Kokorin and Mamaev – Four months, no sentence, no end in sight?

Kokorin and Mamaev in the dock at one of many hearings they have faced | RIA Novosti

Russian football stars Aleksandr Kokorin and Pavel Mamaev have spent over four months in jail after their double assault in October. The two of them will remain in custody until at least April 8th while they still wait for a court decision on a verdict and the punishment they may face. While held, Mamaev even played football for the Butyrka jail five-a-side team, scoring seven times in a match that ended 8-7.

Their experience was the most talked about news story for weeks and the whole country has been discussing Kokorin and Mamaev’s actions. At first, it seemed that almost everyone wanted them to face time in prison to pay for their history of obnoxious behaviour. The alleged double assault is just the tip of the iceberg, as the pair have a history of carrying out extreme misdemeanours. Most notably, camera footage revealed the pair throwing a lavish party and spending huge sums of money on champagne while playing the national anthem following Russia’s humiliating group stage elimination from Euro 2016.

However, after such a prolonged case, the nation’s mood may have changed. The opinion that they may not be as bad has risen and many suggest that they should be allowed to wait for the decision under home arrest. There have certainly been far worse offences committed in Russia, of which people were placed under home arrest or finally freed.

Let’s consider some things about the case and and the two footballers:

  • Kokorin and Mamaev were allegedly involved in a double assault after a night out while drunk. Kokorin allegedly assaulted a government official, Denis Pak, with a chair at a cafe, while Mamaev allegedly assaulted a driver with a group of friends. Kokorin was not involved in the second incident.
  • Their friends attempted to buy videos of the incident. This tells us a lot, because there may be many cases that do not reach the public eye, likely because victims are not as famous or powerful as Mr. Pak.
  • The case is relatively open and shut (everything was caught on film), but the investigation has been very slow. Why must Kokorin and Mamaev stay in jail for so long? If every case is investigated at such a pace, there would be questions about the efficiency of the process.
  • Mr. Pak and a colleague present during the assault – Sergey Gaisin – who for their role in a new car production factory just after the Kokorin case, and the president’s press secretary had some harsh words about players at the time. The fact the case reached this level of the government is not a good sign for the duo.
  • Despite being skilful players on the pitch, their behaviour outweighs their past involvement with charities.
  • Krasnodar may fine Mamaev millions of dollars due to breaching his contract, and it is unlikely he will play for the club again. It seems that Zenit is supporting Kokorin and are willing to take him back. However, having just returned from a serious long term injury, he will have a big gap in training to fill.
  • Numerous personalities have commented on the case. Zenit insider Gennadiy Orlov said that he didn’t believe they would be released soon while hockey star Artemi Panarin and football player Vyechslav Karavaev both believe the pair will not be sent to prison. Andrey Arshavin said that he hoped they wouldn’t go to prison, while famous Russian TV presenter and commentator Dmitriy Guberniev said that they should be sent to prison and have to retire from football.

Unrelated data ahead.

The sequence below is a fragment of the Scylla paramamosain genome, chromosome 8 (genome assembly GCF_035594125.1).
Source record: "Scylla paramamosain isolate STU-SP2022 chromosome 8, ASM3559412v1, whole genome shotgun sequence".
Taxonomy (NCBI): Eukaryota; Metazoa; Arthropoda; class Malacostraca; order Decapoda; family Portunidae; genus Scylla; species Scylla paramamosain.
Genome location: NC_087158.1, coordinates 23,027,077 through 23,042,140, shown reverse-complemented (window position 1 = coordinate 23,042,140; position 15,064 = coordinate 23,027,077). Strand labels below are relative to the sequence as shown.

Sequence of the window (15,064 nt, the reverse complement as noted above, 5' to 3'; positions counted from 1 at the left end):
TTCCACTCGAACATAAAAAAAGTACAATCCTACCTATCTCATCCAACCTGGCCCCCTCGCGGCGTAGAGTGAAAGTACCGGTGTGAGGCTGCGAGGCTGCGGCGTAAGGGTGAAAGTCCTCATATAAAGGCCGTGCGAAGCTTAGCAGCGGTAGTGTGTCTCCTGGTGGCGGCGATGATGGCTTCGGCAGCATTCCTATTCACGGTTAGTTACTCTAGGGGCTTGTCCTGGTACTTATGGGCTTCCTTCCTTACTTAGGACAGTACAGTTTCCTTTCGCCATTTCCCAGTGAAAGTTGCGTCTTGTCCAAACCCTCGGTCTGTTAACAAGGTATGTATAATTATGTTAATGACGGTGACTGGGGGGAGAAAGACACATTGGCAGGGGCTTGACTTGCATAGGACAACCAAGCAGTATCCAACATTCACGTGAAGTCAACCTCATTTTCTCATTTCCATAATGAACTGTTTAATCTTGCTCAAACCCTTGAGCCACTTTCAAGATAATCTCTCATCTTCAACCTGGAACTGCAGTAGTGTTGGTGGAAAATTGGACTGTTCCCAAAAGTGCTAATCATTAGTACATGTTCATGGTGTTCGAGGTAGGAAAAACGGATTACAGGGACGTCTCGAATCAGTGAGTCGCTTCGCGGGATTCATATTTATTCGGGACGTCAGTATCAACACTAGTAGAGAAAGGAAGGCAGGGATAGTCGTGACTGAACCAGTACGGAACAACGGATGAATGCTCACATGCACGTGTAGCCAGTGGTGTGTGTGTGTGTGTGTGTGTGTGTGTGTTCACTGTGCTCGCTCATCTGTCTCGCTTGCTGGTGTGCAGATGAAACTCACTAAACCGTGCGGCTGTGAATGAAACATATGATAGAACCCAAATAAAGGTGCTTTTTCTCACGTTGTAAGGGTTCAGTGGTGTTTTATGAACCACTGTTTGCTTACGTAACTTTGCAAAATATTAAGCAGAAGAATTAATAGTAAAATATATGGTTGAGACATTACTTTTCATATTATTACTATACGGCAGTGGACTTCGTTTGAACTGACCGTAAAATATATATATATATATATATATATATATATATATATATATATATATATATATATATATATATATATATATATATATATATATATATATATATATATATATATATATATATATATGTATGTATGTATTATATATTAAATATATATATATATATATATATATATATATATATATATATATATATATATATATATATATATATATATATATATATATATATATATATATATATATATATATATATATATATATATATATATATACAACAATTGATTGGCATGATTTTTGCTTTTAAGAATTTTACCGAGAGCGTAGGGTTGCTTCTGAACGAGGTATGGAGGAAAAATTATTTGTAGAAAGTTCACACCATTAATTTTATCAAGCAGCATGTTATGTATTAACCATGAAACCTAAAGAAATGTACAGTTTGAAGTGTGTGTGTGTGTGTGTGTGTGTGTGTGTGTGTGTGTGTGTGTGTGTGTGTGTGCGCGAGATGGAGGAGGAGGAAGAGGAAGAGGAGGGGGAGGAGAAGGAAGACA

What conclusion can we draw from the information above? It seems now that the footballers will either be sentenced to a term in prison, or at least will be held in jail for many months, because of the notoriety and profile of the case. These two are perhaps being treated unfairly due to their fame.

It could be fair to assume that Kokorin and Mamaev won’t be a danger to society after their release like was posited at the time of their initial incarceration. However, a short spell in prison or a long suspended sentence is probably a suitable punishment, give the amount they have already served. A stumbling block is if victims agree with the final decision, and while we do not know their true feelings, it appears that the prosecutors are really gunning for them.

The pair, however, are in a position of trust and responsibility and should have learned by now. The behaviour seems endemic of many of the issues young footballers face upon their ascent to stardom. However, this time it seems they targeted and angered the wrong people in the right places.

Should Kokorin and Mamaev be allowed to play football after jail or prison? It is all they know, and there is arguably no relevant reason to ban them from football as this was an off the pitch incident, unless they were being held up as an example to every other player of course.

In England, Troy Deeney spent three months of a 10-month sentence in prison for assault in 2012 and went on to be a Premier League regular after being welcomed back to Watford with open arms. Kokorin and Mamaev have already spent more time incarcerated than Deeney, and are yet to even receive a sentence. If Deeney was able to resurrect his career, then why not Kokorin and Mamaev?

Note: During his time in prison, Kokorin answered some fans who sent him letters using the jail mail system. As part of the research for this article, we also wrote to him, but we have yet to receive a response.


Author: Timur Kurbanov

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